As employers, there are many disciplinary actions you can take against employees. Employee suspension is one of those actions, but it's not always easy to keep employee suspension legal.
Disciplinary actions are usually the first step leading up to a dismissal or firing. But once an employer starts treading those waters, the employer needs to plan carefully.
Wrongful dismissal lawsuits are a huge pain to a company and can be a huge drain to company as well. They can drain not only money, but also precious human resources as they require employees to be pulled away from their work to participate in investigations, depositions and sometimes even trial.
On top of it, they're really bad for publicity.
So when disciplining an employee, employers need to play it safe. Here are three tips on keeping employee suspensions legal:
Have a written policy. Written disciplinary policies help protect you from allegations of unfair treatment. If an employer treats all disciplined employees in accordance with the policy, it becomes very hard for one disciplined employee to say that he was treated differently from another one. This protects the company against allegations of discrimination.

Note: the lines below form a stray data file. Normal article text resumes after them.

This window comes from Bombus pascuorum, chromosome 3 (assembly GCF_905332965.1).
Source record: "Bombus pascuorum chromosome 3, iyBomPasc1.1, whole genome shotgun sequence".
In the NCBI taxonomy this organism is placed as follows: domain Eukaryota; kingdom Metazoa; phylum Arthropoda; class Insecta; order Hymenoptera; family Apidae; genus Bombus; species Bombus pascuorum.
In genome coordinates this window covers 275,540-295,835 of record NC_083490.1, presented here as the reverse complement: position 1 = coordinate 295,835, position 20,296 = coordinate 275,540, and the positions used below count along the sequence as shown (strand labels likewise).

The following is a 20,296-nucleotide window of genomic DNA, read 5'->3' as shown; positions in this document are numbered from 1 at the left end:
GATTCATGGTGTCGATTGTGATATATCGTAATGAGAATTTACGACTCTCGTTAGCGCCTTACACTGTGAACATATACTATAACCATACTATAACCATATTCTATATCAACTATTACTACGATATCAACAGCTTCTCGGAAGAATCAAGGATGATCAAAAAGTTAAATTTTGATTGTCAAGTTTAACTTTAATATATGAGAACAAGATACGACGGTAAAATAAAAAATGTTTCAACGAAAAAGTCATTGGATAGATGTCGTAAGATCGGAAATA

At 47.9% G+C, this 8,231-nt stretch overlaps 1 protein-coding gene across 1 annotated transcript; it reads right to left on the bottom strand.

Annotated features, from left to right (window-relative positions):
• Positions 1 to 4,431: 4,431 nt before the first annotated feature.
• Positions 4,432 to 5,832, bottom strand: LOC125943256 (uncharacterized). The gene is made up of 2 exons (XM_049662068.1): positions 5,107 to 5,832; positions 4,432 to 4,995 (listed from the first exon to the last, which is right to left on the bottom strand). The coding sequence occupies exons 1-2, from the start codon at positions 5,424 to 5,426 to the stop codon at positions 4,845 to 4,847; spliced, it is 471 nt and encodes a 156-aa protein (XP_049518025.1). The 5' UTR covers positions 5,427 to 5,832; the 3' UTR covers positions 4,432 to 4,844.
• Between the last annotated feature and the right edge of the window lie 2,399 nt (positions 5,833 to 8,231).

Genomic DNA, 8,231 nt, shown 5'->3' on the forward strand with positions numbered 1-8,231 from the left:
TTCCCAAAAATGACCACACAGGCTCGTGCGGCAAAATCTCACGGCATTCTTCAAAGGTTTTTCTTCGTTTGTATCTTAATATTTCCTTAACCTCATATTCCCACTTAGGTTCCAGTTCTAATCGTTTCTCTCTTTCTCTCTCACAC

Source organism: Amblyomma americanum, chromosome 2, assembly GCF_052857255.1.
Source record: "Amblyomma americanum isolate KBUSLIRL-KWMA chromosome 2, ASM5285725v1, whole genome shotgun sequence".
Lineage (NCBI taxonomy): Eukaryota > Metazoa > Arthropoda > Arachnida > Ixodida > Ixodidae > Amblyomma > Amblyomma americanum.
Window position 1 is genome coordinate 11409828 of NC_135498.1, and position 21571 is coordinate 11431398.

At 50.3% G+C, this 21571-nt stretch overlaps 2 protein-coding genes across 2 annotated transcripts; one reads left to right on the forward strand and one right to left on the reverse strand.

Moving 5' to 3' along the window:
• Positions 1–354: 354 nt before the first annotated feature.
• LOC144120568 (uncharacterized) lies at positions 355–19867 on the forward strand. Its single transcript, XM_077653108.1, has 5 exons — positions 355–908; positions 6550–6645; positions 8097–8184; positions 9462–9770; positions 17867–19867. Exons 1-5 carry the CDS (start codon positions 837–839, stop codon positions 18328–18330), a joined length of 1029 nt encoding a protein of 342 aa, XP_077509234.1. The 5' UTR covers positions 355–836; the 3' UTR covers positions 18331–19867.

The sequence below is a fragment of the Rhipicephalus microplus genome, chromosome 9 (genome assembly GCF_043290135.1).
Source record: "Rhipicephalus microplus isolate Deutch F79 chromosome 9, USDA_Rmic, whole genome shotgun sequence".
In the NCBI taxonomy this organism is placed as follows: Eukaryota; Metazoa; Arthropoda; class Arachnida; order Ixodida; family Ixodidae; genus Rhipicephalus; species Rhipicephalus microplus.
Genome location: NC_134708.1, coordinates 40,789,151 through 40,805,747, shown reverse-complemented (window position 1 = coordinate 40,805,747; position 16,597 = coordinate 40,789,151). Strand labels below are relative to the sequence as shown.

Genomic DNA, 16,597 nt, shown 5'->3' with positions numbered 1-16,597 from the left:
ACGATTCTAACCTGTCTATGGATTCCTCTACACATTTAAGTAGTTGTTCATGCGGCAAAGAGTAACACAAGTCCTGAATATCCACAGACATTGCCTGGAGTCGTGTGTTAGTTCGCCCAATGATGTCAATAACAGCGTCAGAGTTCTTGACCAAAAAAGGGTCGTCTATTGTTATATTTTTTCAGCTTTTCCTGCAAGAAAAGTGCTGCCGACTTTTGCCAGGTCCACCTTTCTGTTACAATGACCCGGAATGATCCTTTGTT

Decide whether to pay or not to pay. An unpaid suspension could be seen as a temporary firing. The key is whether the employee is exempt or non-exempt. For exempt employees, an unpaid suspension is trickier than it is for a non-exempt employee. An employer may not make improper deductions from the salary of an exempt employee.
Don't suspend the employee indefinitely. Your policies should have something written out about how long an ordinary disciplinary suspension should last. If the suspension goes on too long, the suspension might be seen as a dismissal. In any event, federal law requires that employees be suspended in increments of a day (i.e. no half-day suspensions).